When I started writing about strategy tools, I thought it best to begin with the most basic and common of the frameworks we use: the two-by-two matrix.

Stupidly, I overlooked a more basic and common tool: it’s the first I pick up each day as I sit at my desk to work and the last I put down. And it’s so obvious and seemingly basic that I almost completely overlooked its utility as a strategy tool: the humble list.

Not everybody makes them, but I can’t function without them. And I would urge any aspiring strategist to cultivate a fondness and a discipline for making lists. Nothing makes me feel more at ease than seeing a co-worker or a client making a list: it reassures me that they mean to make important things happen.

I wouldn’t go so far as to say that list-making is the defining mark of a great strategist, but I do think it’s damn hard to be good at this job if you don’t have a clear sense of what you want to get done and in what order.

Lists, it turns out, are as old as civilisation itself. Coincidentally, so are brands (and for more on this, I would urge you to read the opening chapter of my latest book).

Perhaps that’s why they are two of my favourite types of ‘thing’.

I write to-do lists every morning, but other types of list are central to the work of a strategist (at least in my way of doing things):

  • When I develop a work plan, timeline and cost for a project, I start with a list of all the stages to work through, and then develop detailed sub-lists of all the activities involved in each stage. Then I add the time involved, the people involved and the related cost. And I share the resulting spreadsheet with my collaborators and clients so everybody can see in minute detail what’s planned and can provide their feedback. Once the project goes live, the list becomes the basis for our weekly progress meetings.
  • During the planning stage of a project, I also work with the core team to develop a list of all the stakeholders and audiences to involve, and how best to involve them. Sometimes we’ll use a model like RACI, but more often than not, we’re guided by the question,

    ‘who will we feel stupid for not having included?’

  • And when it comes to action planning or launch planning, even if I use a framework like the nine-box matrix or a behaviour change framework to establish and prioritise activities, these ultimately end up in the form of a list of actions (in order of priority, each with a specific owner and delivery date).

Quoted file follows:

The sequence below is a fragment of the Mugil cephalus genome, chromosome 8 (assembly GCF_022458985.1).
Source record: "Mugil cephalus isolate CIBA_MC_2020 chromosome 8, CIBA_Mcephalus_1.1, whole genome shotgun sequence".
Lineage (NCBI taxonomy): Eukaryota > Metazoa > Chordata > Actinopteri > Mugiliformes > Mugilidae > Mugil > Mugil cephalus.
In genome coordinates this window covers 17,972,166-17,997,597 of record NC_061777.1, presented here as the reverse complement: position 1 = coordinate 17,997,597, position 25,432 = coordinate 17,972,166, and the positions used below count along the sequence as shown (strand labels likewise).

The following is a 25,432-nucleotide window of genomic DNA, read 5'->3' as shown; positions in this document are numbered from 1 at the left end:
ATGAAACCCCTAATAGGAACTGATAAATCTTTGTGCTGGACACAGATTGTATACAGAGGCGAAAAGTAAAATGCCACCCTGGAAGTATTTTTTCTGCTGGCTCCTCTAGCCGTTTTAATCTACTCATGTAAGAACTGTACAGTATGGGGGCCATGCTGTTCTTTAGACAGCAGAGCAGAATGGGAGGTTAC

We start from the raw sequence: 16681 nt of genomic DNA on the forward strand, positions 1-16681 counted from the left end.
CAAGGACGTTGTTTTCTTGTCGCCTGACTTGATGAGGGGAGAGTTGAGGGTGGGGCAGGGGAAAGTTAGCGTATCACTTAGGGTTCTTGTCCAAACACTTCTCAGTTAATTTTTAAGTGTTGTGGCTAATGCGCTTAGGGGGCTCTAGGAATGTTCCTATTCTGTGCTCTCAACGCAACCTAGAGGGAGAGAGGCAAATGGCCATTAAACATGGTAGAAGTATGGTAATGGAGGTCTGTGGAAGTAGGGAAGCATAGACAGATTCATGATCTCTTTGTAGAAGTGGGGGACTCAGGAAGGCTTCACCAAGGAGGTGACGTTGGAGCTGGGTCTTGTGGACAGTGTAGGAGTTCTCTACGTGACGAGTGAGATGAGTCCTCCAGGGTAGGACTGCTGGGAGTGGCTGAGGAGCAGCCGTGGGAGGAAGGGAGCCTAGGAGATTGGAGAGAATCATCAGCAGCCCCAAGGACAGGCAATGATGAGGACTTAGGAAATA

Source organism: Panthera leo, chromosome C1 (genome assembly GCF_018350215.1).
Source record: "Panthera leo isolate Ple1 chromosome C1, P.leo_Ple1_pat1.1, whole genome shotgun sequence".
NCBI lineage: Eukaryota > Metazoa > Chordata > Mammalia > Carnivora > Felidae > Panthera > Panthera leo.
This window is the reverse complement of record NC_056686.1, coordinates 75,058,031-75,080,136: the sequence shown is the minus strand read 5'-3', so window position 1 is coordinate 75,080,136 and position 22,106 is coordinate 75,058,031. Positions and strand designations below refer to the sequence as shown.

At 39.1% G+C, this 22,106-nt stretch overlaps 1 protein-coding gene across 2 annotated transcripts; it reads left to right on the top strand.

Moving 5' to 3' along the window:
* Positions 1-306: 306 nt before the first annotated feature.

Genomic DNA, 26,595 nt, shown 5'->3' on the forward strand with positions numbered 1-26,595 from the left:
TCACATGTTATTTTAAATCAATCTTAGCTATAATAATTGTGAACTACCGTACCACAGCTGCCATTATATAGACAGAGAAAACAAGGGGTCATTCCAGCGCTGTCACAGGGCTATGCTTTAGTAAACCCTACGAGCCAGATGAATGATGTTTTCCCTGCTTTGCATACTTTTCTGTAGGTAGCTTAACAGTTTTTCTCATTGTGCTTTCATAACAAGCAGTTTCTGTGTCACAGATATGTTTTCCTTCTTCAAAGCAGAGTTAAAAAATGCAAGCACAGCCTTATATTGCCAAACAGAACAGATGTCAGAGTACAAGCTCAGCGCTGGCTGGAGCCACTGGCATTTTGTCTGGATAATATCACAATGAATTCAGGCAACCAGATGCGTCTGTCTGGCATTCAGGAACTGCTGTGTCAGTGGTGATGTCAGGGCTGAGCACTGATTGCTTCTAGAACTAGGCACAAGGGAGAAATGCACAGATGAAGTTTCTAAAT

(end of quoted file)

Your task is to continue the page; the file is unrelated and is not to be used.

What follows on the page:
• On top of these, I keep lists of article ideas, lists of tools to write about, lists of beautiful and interesting words, reading lists, lists of resources and lists of questions.

No matter how many dimensions a strategist is capable of thinking in, there’s only ONE dimension you can act in: one thing at a time. And I think that’s why lists are so essential to brand strategy: they provide an impetus for action.

A few years ago, I wrote a book called Wild Thinking, which was really a thinly veiled excuse to speak to inspiring people in interesting organisations about what they do. One of the people I spoke to was Mick Desmond, who at the time was Wimbledon’s Commercial and Media Director. The Wimbledon brand (and the entire Wimbledon organisation) is built on the idea of the ‘Pursuit of Greatness’ and Mick was keen to emphasise that the ‘Pursuit’ matters every bit as much as the ‘Greatness’. And a list is central to this pursuit.

In fact, the people at Wimbledon refer to it simply as ‘The List’.

In Mick’s words:

‘How do we raise the bar? There is a physical list, which involves every department and every committee member. Every year for about five minutes we’ll congratulate ourselves on a really great Championships. Then, after a bit of a rest for a week or two, we’re onto the next one. Members and stakeholders are interviewed. There’s a formal piece of research with our broadcast partners and our official suppliers. And then we try and glean from that where to improve. Entries on The List will range from significant strategic changes right down to a gate in car park four not working properly and everything in between. The directors take a week out to literally go through and discuss every entry on The List. We’ve now agreed what we’re going to do for this year in terms of building priorities, IT priorities and any strategic changes.’

Everybody who works at Wimbledon has access to The List and is encouraged to know what’s on it, at an over-arching level, as well as the priorities for their own team. And every detail is delivered: from fixing hinges and car park gates to positioning cameras for the most beautiful broadcast views over London. Larger infrastructure projects from The List are elevated into another list: the ‘Wimbledon Master Plan’, which typically contains longer-term, capital-intensive projects.

Toward the end of our conversation, I asked Mick which detail from The List he believed had been most instrumental in building the brand. His response: The List itself.

‘Having a list seems like a small thing, but that list drives Wimbledon. It’s what keeps us from becoming complacent at any given time, because there’s always going to be a list of things that we can improve on and do better.’

The process Mick describes is a case study in continuous improvement and how to manage it. And it all revolves around a humble list. Perhaps your own pursuit of greatness does, too.

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